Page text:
What Jeffrey Sachs didn’t much want to talk about was the double biography I want to read someday… of the semi-science and fumbling art of economics in our times, in the lives of two powerful players born 25 days apart in November 1954. One the son of a Detroit labor lawyer, the other with the blood of two Nobel Prize economists in his veins. Both Harvard Ph.D.s, both tenured on the Harvard faculty in their twenties. Lawrence Summers went on to play Wall Street’s brain inside the Clinton White House, masterminding the deregulation of the US economy; and then he got to bounce the wreckage around in the Obama White House. Jeffrey Sachs became a world-traveling “clinical economist.” I always picture this earnest listener and charmer in a white coat, carrying black bag and stethoscope, confronting hyper-inflation in Bolivia in the mid-80s (when I first started interviewing him), attempting shock-therapy on Poland and Russia on the way out of Communism, checking the fever pulse of growth in China, controversially advocating The End of Poverty (2005) in Africa through direct aid that wasn’t very available, or fashionable, by then. Oh, yes, along the way Larry Summers became president of Harvard, which was Jeff Sachs’ cue to leave for Columbia and build the Earth Institute.
What Jeffrey Sachs is venting — with more passion and dismay, I think, than he’s written in The Price of Civilization — is how “unnerved” he feels at the shrinking of the “commons” over his professional lifetime, at the scary decline of American confidence and what used to seem the standard civic virtues in a great republic. The defining promise of Sachs’ boyhood in Oak Park, Michigan was JFK’s goal, “before this decade is out, of landing a man on the Moon and returning him safely to the Earth.” He is doubting in our conversation that we could find our way back to space today, unless the project was “shovel-ready” and we could get there with a quick-stimulus “surge to the moon.” It was a turning point this past summer when he realized he’d made 22 major conference stops and policy summits abroad without once seeing an American official. The clinical economist has come home to find out where his country went.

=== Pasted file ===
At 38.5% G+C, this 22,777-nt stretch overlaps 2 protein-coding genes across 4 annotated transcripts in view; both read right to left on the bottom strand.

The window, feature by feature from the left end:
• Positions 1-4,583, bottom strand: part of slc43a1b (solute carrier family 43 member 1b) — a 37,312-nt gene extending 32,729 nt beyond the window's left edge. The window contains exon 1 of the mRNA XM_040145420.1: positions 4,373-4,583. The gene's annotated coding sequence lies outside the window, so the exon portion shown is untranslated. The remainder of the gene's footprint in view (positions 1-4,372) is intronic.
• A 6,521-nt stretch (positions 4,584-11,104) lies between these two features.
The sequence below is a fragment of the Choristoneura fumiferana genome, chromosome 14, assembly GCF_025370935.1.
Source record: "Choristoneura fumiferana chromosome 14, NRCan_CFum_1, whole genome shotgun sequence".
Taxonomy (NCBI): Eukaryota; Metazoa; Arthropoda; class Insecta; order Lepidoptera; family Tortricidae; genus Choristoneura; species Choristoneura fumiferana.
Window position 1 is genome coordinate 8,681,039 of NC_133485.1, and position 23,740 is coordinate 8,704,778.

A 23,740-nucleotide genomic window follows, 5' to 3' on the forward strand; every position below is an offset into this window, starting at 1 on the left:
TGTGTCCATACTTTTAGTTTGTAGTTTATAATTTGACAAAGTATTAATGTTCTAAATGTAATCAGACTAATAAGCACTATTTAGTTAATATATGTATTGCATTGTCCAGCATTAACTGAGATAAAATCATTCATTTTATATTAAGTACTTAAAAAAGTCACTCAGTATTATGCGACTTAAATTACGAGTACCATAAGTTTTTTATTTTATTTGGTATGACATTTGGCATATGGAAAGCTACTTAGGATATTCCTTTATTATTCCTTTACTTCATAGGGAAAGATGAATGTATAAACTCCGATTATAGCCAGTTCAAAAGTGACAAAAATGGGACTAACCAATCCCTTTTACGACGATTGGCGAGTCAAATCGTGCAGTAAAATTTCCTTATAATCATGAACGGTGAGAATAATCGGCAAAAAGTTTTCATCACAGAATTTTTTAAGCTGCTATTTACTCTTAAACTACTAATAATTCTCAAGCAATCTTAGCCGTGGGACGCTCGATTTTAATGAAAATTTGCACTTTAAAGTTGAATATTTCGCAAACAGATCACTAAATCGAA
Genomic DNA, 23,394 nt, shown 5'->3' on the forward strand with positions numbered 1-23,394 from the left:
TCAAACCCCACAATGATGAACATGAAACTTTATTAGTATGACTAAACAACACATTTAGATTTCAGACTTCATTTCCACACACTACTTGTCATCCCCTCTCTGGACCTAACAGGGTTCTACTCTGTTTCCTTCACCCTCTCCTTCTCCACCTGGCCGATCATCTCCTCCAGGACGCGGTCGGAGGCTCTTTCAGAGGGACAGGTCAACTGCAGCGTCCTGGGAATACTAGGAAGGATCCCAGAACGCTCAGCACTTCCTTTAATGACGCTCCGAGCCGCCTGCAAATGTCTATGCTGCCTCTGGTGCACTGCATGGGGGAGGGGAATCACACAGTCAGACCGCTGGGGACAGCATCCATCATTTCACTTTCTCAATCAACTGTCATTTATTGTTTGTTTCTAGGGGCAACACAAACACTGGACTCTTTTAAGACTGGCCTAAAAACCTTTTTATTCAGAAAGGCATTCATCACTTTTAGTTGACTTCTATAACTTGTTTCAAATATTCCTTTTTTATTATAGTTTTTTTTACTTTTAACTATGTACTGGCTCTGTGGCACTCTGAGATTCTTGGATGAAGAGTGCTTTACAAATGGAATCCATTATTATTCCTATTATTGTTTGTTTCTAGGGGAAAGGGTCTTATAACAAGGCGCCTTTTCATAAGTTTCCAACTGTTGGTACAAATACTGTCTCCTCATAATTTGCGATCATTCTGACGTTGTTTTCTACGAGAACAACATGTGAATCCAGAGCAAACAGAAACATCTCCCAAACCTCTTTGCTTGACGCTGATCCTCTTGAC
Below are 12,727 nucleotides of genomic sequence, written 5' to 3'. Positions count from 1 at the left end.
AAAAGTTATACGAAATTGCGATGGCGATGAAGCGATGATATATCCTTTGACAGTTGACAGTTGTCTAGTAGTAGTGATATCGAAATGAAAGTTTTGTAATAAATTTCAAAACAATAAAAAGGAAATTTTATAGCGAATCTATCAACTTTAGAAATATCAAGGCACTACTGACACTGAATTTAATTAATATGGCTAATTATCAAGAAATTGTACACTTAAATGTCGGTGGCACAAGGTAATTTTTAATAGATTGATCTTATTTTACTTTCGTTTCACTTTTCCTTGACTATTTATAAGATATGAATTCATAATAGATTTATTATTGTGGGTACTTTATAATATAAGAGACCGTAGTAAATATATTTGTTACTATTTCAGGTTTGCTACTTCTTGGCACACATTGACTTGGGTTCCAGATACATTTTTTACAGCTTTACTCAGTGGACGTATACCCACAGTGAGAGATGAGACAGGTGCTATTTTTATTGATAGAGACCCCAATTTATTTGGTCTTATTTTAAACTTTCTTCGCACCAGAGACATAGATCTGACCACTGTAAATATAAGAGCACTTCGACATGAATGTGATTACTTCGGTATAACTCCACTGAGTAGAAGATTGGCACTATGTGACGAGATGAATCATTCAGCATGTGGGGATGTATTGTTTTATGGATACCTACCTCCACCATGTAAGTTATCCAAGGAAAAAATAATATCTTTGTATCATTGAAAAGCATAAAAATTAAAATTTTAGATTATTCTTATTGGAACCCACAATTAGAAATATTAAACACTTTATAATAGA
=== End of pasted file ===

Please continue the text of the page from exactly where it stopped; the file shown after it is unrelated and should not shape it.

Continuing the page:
I decided, it was a conscious decision of course, that I would work in poorer countries. I would work on the challenges abroad where I thought the needs were greatest. I felt so confident, happy and secure that this wonderful home base of mine was on its way; democracy was secure, and our economy and prosperity were secure, and our fairness as a society would grow over time. We were an adventure, it seemed, in ever-increasing inclusiveness, more expansive definitions of equality. In other words, I believed that America was just a wonderful place to live, to teach, to raise a family and that in terms of my skills as an economist, I could apply them elsewhere.
I watched the decline first of international US leadership, probably with more of a front row seat than perhaps almost anyone else in this country. I’ve seen a lot. But what I’ve seen over time is this gradual retreat of American will, leadership, morals, guidance in the world. Watching what was happening abroad, where it was war all the time, but where, when it came to issues like hunger or poverty or climate or environment, the US was increasingly scarce and finally nowhere to be seen. Then, in the last ten years the economics became even more of a sense of worry. So for me this grew, first watching the international retreat from leadership, and bemoaning that, because I believe we can solve problems. That’s my basic view of life, which is that good thinking, good spirit, good ethics, good institutions can solve real problems. And we stopped doing that abroad, and then increasingly it became clear we stopped doing that at home…
Jeffrey Sachs with Chris Lydon, in Boston, October 21, 2011.
There’s no question whom I’m rooting for in that double biography. I’m reminded that Mary McGrath, who produced our show The Connection, used to say after every Jeff Sachs appearance, “for my money, he can run the world!” Jeff Sachs takes his hits especially in the arguments about aid and trade as remedies for a starving world. But I’ve always taken him straight as a man of passion and the best of American good sense, ever a work in progress, comprehensively observant, fundamentally enthusiastic. And I take it seriously that he’s so worried about us.